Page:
This is my last. I stand by my decision to rip the affidavit what they put in my face. There be evil work in this town, but you, Elizabeth, remain the goodness and keep it bright, still. I pray for our unborn child, for his life in this place of blackness and sorrow; I pray for a future where his life is not in peril every waking hour. Forgive me, Elizabeth, forgive me. It was by my own weakness and fault I fell to the likes of Abigail Williams. You admit you had a hand in my infidelity, though it were a shock to me, to be sure. You should be bereft of blame, Elizabeth, you who is so good and righteous and honest all her life. I meant to please you, Elizabeth, I meant to please you. I thought to confess to the devil; I would have saved my life to have but a little longer upon this earth. I would have lied, I would have lied. I would have lied had it not cost me my name.

[He sighs so heavily he goes limp upon exhalation. He is silent for a time as his eyes have lowered and he stares blankly at his filthy boots and allows his thoughts to deepen by the moment. A sharp sound from somewhere above awakens his misty eyes and causes his chin to rise from his chest but a small amount in passing, feeble curiosity. After a moment listening, JOHN PROCTOR adjusts himself to a more respectable position upon the floor, as much as he can manage, and begins mumbling to himself as his walk to the gibbet draws ever closer.]

What say you, John Proctor? [To himself.] You are not worth the dirt on the bottom of the feet of those that hang, but you have your goodness now, you have your name, you have one last touch of your wife. Will you go now? Will you face the judgement in Heaven for your sins upon this earth?

[He sighs and closes his eyes. A tear slips out the corner of one of his eyes.]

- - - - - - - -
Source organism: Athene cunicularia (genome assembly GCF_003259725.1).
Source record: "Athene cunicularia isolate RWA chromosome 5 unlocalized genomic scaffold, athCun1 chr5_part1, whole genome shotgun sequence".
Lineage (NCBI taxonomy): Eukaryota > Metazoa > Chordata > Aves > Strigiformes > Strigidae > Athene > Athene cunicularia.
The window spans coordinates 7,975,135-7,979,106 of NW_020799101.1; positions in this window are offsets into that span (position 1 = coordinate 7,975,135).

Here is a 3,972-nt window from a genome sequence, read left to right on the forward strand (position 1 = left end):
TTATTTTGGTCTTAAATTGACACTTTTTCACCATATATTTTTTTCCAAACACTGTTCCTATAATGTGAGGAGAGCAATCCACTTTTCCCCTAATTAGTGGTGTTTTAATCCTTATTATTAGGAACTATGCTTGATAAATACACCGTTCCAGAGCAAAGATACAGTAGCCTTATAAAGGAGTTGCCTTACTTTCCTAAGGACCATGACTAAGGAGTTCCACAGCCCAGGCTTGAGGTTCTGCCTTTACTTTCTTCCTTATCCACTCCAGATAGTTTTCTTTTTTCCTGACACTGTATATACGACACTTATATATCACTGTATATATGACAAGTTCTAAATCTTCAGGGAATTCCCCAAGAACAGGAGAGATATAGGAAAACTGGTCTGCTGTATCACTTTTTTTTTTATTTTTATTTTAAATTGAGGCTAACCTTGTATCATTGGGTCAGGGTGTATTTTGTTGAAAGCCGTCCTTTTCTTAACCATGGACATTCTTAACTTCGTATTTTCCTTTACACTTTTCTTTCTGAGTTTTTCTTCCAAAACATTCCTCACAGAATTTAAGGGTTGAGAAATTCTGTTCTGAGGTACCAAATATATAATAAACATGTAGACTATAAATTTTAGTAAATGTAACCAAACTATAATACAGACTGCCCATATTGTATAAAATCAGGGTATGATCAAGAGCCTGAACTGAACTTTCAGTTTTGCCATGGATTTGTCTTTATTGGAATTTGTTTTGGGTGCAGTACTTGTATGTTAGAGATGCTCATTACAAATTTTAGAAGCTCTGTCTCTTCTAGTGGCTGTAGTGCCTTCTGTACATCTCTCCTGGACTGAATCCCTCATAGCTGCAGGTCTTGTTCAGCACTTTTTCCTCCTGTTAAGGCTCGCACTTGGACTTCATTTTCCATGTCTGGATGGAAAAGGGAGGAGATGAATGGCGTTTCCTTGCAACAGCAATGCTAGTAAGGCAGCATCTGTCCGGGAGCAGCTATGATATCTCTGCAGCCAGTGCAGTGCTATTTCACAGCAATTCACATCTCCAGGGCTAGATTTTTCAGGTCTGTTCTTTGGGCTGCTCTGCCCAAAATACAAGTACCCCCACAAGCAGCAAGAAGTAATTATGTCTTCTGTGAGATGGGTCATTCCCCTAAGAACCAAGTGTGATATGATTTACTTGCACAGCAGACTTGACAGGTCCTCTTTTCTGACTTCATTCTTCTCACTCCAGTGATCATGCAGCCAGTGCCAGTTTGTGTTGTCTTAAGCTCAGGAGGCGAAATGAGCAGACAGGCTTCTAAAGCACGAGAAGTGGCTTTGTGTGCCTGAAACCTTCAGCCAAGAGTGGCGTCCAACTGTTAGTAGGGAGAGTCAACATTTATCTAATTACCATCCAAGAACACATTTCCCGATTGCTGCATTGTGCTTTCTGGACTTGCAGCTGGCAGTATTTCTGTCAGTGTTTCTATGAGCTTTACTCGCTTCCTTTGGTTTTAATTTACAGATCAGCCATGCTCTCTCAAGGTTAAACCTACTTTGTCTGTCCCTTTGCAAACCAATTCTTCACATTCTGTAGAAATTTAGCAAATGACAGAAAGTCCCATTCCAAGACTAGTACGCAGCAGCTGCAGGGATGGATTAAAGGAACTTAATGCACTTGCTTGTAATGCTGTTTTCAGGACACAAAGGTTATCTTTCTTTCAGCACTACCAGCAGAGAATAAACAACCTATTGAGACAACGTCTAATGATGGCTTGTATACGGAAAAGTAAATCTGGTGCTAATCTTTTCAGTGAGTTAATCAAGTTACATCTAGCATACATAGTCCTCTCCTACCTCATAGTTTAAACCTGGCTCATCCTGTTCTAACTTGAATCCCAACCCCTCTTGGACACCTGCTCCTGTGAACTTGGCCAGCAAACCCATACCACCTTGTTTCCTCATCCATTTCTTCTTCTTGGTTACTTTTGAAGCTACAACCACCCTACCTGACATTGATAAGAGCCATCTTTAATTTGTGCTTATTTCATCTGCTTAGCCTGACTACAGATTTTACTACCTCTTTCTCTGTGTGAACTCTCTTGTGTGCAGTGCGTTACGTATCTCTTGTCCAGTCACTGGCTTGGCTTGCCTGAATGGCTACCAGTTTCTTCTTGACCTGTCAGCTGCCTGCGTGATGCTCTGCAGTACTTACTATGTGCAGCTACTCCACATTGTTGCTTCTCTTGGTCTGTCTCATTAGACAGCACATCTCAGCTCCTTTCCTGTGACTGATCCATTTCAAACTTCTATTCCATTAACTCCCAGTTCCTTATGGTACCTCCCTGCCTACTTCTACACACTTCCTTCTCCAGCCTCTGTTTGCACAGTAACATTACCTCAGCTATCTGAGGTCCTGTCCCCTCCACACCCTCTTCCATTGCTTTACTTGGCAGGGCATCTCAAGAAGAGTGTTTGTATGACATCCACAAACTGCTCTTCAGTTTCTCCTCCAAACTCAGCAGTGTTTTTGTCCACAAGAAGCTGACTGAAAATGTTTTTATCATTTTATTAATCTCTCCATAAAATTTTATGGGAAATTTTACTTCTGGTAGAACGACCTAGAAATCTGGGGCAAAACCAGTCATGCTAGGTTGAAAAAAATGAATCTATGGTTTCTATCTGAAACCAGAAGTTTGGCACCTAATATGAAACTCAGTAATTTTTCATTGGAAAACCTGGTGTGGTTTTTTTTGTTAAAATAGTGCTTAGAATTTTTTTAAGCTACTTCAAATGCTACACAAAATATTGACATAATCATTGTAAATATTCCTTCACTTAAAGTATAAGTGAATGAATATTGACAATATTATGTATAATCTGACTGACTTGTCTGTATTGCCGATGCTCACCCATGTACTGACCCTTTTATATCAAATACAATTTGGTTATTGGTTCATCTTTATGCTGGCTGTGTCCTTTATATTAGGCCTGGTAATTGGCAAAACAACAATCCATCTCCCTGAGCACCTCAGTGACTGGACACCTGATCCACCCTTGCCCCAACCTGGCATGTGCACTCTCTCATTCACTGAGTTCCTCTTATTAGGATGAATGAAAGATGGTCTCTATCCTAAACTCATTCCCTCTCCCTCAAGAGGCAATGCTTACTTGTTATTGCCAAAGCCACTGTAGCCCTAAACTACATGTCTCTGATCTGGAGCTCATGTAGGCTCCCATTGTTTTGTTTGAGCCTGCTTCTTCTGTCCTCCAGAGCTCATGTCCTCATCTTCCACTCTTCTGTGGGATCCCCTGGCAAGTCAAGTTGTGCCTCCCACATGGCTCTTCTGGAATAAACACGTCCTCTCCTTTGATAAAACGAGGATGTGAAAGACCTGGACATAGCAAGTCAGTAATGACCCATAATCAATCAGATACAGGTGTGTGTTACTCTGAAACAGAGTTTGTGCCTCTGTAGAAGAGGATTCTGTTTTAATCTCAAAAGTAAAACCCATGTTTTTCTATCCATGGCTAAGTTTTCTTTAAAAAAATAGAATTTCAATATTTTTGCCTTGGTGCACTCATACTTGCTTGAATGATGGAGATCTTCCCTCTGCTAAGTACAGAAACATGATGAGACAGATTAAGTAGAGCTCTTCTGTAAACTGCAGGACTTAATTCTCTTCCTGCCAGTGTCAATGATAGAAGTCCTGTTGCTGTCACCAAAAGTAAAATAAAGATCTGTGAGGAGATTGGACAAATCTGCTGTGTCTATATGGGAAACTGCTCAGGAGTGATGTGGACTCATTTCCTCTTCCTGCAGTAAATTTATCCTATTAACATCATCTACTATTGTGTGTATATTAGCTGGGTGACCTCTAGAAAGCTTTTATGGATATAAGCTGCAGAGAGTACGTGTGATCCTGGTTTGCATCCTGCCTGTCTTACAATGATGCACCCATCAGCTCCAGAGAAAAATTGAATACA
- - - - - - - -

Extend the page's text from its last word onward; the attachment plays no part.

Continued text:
For all your meddling in this town, Devil, you will not meddle with the faith of those what hang, nor me or my good wife and sons. Befouled with Hell this town may be, but Lucifer will not continue his reddish work. Black be the faces of the townsfolk, but by their lives the Christ in Heaven this madness will stop! This black lie with stop! This hellfire raging throughout this town shall stop! But may the power of Christ keep all that is good and honest in this world safe from any more harm; lead the church right. Keep my family safe, good, honest, and with such a name.

[JOHN PROCTOR's eyes shoot to the door as it swings open and the warden comes in to take him to the gibbet. His head is high and his back is straight, his figure is tall and his eyes stony as he walks out the door and into the last light he will ever see.]


So John's kind of depressing, right? But good on him in the end :) And my dears, there is the result of not having finished reading the play. I would have! But I missed a lesson, then was reading another book before I caught up and before I knew it the thing was written, I hadn't finished the play, but I got an A anyway!

And my rhyming skills never cease to amaze me!

Take care

Hermitt